EU green bond behemoth raises common asset hopes
Attracting over €135bn of orders, the EU’s debut green bond was a roaring success that will bring greater liquidity to the green bond market and, with €238bn more to be issued, reinvigorate expectations of a EU common asset
The EU sold the largest ever green bond this week, launching its participation in a market where it intends to issue some €250bn over the next five years, becoming the world’s biggest green bond issuer.
The bond raised €12bn — narrowly pipping the UK’s two week old £10bn green bond debut for the top spot. There were more than €135bn of orders — another record — and, while the practice of investors inflating orders to ensure they get bonds allocated is well known, it is clear there is huge demand for green EU paper.
The EU’s arrival is a key development for the green bond market. A spokesperson from EM investor NN IP called it a “very big milestone” for the market and said: “The deal increases the size and liquidity of the green bond market significantly, and is likely to stimulate more issuers to sell green bonds in the future.”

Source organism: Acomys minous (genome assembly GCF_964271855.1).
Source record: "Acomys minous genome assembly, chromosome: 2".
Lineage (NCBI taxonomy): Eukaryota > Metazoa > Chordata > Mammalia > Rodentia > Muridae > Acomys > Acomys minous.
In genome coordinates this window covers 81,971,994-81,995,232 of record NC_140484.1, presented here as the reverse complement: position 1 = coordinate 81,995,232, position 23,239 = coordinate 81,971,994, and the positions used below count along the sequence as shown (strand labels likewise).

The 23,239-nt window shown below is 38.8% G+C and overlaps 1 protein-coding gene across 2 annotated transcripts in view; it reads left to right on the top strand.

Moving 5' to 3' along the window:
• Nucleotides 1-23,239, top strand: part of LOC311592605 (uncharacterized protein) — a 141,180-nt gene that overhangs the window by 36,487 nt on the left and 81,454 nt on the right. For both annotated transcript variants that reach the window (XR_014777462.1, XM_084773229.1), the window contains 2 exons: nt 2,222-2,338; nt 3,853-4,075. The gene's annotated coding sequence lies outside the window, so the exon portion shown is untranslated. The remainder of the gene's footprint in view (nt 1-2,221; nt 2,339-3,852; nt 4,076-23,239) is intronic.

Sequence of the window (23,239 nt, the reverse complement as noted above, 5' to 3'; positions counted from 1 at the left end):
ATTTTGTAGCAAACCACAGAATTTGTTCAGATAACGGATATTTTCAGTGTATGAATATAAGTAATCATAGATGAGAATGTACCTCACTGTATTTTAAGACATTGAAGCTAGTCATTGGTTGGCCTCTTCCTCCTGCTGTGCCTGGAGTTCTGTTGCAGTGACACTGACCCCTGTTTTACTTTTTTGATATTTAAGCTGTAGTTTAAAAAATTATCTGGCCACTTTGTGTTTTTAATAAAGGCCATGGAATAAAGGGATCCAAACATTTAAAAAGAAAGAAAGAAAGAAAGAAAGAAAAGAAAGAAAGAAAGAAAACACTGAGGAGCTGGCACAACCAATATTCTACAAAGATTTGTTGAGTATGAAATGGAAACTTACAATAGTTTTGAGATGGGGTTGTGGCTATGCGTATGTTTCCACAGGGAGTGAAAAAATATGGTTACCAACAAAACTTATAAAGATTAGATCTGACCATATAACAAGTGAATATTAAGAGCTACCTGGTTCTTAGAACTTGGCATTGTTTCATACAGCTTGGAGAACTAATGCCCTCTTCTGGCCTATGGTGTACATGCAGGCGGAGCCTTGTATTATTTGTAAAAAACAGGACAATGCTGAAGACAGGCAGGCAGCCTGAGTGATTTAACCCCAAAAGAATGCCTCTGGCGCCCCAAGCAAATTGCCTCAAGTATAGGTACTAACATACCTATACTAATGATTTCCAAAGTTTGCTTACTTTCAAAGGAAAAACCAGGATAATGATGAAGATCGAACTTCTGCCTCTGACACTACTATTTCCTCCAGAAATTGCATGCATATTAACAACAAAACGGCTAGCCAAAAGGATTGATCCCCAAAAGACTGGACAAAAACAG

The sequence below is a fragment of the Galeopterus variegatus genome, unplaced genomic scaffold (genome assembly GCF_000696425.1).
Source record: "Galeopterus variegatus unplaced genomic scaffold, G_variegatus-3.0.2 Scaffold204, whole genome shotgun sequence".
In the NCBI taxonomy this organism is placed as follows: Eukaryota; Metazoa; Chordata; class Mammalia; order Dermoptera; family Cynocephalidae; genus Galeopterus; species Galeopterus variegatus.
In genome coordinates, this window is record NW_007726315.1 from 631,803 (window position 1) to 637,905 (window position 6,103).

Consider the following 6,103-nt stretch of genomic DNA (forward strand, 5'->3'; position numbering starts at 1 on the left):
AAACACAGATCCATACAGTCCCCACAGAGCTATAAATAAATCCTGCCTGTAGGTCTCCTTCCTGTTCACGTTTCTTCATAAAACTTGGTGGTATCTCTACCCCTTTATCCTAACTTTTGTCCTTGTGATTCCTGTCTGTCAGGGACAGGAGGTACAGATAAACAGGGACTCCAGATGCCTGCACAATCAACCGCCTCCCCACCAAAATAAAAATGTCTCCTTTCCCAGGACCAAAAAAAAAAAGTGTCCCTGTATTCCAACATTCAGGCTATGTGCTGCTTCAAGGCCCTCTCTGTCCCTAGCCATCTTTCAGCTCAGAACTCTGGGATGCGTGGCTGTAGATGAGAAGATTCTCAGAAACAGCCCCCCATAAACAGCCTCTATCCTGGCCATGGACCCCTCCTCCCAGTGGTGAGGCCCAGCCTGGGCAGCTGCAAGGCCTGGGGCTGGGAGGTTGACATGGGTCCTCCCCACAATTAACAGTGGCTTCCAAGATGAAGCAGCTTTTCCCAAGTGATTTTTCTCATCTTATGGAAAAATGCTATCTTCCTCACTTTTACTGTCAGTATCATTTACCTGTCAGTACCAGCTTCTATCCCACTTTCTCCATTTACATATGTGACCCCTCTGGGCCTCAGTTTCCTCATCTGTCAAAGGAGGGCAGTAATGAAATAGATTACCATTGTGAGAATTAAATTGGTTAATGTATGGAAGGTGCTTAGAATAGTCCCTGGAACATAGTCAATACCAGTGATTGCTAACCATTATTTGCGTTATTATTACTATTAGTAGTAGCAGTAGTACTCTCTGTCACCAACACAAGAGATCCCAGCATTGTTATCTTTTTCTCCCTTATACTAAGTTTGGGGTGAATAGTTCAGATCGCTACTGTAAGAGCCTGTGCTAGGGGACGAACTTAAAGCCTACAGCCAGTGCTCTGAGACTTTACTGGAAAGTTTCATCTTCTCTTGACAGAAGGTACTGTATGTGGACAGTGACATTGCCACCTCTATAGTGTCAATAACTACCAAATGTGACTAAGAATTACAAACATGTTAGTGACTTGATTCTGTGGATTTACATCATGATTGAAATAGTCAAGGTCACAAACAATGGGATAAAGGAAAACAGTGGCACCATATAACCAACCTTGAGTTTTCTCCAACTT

Its bonds will likely have a use beyond their value as an investment. “It helps with risk management,” said a green bond portfolio manager. “If I run a corporate green bond fund, having high quality green public sector bonds is helpful because it means they can offset additional risk.”
Of course, sovereign green bonds can fulfil a similar role. Sean Kidney, CEO of the Climate Bonds Initiative, said: “We’ve had a lot of sovereign supply, so investors are better supplied with high-quality assets than ever. The fact is that there is still not enough to meet demand though. I speak to investors who would start up green bond funds if there were more assets to buy.”
France, Germany, Italy and Spain have all established green bond programmes in Europe and the total of green sovereign supply is set to keep climbing.
France has the largest volume of outstanding green bonds, with some €38.2bn issued since it launched the framework in 2017. For Germany, the total is €21bn. But with the EU’s ambitions for €250bn, it will soon overtake the sovereigns and could quickly become a key foundational component of green investors’ portfolios.
Scarcity of high quality euro assets is still a concern for investors around the world, which the arrival of the EU as a major borrower should help alleviate.
“Since the EU began, there has been talk of the construction of a common Eurobond asset,” said Antonio Cavarero, head of investments at Generali. “The EU’s deal shows that there is huge demand for that kind of product.”